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NorthEast United Felled By Aniket Jadhav Goal and a Crucial TP Rehenesh Save

Leslie Xavier |
From the age of golden strikers, Indian football has now entered the age of goalkeepers. Every team in the ISL starts with an Indian under the post. Three of them have saved penalties this season. TP Rehenesh’s save handed Jamshedpur FC three points and NorthEast United FC their first loss of the season.
Peter Hartley and TP Rehenesh of Jamshedpur FC

Jamshedpur FC’s Peter Hartley blocks a ball as TP Rehenesh ensured a second line of defense during their Indian Super League match against NorthEast United FC (Pic: ISL, Twitter).

The Indian Super League (ISL) played its 500th game on Friday… Two ways to look at that number. 1) Consider it a landmark and a sign of continuity at the least, if not progress, the country’s top league offers; 2) The league is young (merely 500 games old), so young that it is too early to harp about its history, landmark, legacy and so on. 

However, landmark was the word of the day -- thrown about liberally on December 18, Friday. 500 is a number hard to ignore that way, made all the more landmark worthy because an Indian scored in the game too. An Indian earmarked for the future and considered one of its best prospects. A script written to make the headlines. 

Aniket Jadhav scored in the second half for Jamshedpur FC in their 1-0 win over NorthEast United FC to ensure an Indian toast and boast on ISL’s special day. It doesn’t matter, of course, that foreigners have scored the majority of goals in the seven-year-old league. What matters are special occasions. 

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And if you search for special occasions then this, the ISL’s 500th came a day before the real last big occasion for Indian football. 50 years back, on the 19th of December, India won its last medal in football at the Asian Games -- a bronze in Bangkok. That side, apparently, had six solid strikers. Now, we have C-lister foreigners and semi-retired stars to perform that role in Indian football, albeit in a league and not the national team. Of course, we have Sunil Chhetri, and a few promising youngsters, Jadhav included, but India, from a land of strikers 50 years back, has become a land of goalkeepers now. At least, that’s what the evolution of the ISL in 500 games tells us. 

On Friday, alongside Jadhav, another man marked the occasion with a stellar performance which is arguably more telling of what the ISL has done for Indian football. Even though, in all likelihood, it might be an inadvertent byproduct stemming from how the teams strategically plan the composition of their squads to maximise the impact of foreigners in it.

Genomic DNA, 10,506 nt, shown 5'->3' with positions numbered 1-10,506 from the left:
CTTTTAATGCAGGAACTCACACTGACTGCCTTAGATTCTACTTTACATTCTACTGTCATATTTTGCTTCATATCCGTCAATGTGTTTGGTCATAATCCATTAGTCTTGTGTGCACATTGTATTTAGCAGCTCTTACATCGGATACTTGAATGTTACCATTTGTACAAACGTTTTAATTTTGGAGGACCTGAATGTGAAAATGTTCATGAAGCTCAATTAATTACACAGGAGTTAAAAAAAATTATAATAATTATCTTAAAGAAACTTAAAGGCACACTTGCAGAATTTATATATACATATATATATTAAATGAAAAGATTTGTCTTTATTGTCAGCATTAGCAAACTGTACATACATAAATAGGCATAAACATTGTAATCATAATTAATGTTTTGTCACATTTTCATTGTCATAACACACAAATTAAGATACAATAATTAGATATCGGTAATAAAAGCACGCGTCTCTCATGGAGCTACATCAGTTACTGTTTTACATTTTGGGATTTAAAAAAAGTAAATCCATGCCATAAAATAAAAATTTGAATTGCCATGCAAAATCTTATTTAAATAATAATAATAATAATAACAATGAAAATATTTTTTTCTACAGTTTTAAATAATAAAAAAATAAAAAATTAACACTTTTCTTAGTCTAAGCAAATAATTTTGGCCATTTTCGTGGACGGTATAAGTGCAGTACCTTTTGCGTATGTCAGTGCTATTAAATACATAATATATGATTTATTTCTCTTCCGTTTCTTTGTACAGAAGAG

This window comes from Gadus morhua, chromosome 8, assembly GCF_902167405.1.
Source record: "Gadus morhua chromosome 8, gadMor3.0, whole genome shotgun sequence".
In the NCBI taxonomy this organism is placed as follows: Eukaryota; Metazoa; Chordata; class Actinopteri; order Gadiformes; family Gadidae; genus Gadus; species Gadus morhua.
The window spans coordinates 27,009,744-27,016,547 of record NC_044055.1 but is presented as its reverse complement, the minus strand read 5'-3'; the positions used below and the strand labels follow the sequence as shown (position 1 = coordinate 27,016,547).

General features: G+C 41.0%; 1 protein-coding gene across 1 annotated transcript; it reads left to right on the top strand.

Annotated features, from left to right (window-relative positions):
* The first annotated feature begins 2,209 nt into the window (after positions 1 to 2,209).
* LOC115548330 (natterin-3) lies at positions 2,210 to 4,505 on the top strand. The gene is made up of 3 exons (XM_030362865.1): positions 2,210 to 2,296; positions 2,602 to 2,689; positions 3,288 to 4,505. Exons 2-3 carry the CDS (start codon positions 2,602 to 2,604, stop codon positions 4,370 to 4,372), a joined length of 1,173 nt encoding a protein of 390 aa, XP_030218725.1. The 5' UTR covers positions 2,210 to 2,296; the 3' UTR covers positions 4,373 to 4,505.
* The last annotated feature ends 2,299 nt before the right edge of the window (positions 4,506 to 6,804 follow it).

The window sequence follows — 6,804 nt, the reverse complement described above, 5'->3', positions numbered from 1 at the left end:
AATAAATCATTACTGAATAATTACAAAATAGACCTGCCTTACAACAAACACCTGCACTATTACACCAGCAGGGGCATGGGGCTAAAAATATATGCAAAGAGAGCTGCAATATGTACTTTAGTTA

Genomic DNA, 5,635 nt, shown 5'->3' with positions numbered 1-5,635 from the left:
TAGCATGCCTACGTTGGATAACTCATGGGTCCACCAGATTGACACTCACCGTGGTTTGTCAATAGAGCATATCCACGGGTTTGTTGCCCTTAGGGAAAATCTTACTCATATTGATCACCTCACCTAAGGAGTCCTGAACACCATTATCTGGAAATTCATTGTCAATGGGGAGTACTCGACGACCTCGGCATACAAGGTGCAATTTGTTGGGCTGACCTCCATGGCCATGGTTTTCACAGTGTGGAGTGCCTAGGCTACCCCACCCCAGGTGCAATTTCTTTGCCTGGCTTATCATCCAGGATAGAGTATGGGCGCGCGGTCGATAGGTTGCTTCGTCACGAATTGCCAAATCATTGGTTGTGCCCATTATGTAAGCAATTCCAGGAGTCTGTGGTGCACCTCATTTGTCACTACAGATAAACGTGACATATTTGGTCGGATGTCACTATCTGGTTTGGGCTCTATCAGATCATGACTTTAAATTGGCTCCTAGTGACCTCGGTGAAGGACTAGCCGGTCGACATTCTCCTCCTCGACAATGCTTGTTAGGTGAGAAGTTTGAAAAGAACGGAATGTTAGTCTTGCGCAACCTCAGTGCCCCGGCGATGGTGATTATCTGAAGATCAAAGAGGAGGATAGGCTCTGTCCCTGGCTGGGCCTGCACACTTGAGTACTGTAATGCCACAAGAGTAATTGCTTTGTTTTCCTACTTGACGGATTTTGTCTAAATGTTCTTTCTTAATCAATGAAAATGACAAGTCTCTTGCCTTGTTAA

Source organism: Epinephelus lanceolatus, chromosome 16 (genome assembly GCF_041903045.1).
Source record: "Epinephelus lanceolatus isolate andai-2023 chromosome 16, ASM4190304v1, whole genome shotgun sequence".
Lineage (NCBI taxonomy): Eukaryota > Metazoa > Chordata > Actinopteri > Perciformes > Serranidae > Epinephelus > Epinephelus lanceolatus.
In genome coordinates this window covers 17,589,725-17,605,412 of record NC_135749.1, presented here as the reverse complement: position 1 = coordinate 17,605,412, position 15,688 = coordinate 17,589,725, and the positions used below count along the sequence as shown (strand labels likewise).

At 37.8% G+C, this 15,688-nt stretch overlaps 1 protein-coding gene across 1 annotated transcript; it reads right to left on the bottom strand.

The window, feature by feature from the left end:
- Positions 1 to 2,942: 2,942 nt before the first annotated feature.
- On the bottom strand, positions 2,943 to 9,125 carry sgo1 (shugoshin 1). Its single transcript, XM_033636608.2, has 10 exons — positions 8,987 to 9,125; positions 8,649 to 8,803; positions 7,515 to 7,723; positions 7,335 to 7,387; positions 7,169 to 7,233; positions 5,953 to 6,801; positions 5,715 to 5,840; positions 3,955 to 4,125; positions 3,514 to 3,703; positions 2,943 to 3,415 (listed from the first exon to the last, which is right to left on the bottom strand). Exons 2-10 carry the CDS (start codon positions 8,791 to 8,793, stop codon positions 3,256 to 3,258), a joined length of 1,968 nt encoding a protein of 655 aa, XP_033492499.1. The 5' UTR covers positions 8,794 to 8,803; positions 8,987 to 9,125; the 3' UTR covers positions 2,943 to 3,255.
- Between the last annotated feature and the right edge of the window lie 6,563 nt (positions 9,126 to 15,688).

In the 65th minute, a good 12 minutes after Jadhav’s goal, TP Rehenesh saved the three points for Jamshedpur, diving to his left to push out a penalty. Benjamin Lamblot was brought down in the box by Stephen Eze. Idissa Sylla stepped in to take the spot kick which Rehenesh managed to read, or make a calculated guess. Saving a penalty isn’t an exact science. It seems like chess. Whatever be the case, it is beautiful to see a flying man make a save when he is not expected to. Rehenesh did that. 

Rehenesh has been making a lot of saves this season. He is the top goalkeeper in the league as far as saves are concerned, ahead of even India No. 1 Gurpreet Singh Sandhu. Again, there are two ways to look at that, and possibly Rehenesh is called into action more because of how his team plays. Whatever be the reason, the truth remains that Rehenesh has improved leaps and bounds and has been consistent for Jamshedpur right through the seven-match old league this year. Friday was not a one-off.

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The fact also remains that all 11 teams employ Indian goalkeepers. A far cry from the start when only one of the eight teams had an Indian custodian -- Subrata Paul for Mumbai City. Rest all were imports, and included big names such as Calamity James! Sorry, David James. 

From there till now, the league has been good for Indian custodians. Of course it has quite a bit to do with the reality that the teams do not want to waste a foreigner slot on a goalkeeper. The logic applied is simple. If a team uses a foreigner under the bar, and since goalkeepers are hardly substituted through the match, it would be locking away one of the five slots for players from abroad. And, teams prefer having foreigners in key areas on the field -- up front, in the centre of midfield and in central defensive positions. 

That does not take away credit from Indian custodians though. They deserve to be in the playing XI. Their performances have improved as well. One can’t say that with authority about players in other areas of the field. Judging the action on the pitch from Game 1 to Game 500, the general quality of football has remained where it was. Indian goalkeepers have stepped up their game in the same period. 

It has got to do with game time for sure. They are getting more minutes than any Indian -- barring Chhetri and a couple of other seasoned campaigners. It has also got to do with the knowledge that they are not arbitrary commodities on the playing field. An Indian ’keeper, compared to an Indian striker young or old, feels wanted, and also feels responsible for the team’s fortunes. Unlike the hapless striker who knows for sure that the goal poaching responsibility falls broadly on the foreigner in the mix. He can always play second fiddle, or become the assist king of ISL. 

Kudos to Rehenesh for the save which earned Jamshedpur full three points on Friday and a climb up to fifth spot in the standings. His save also handed NorthEast their first loss of the season. They are now in fourth spot.

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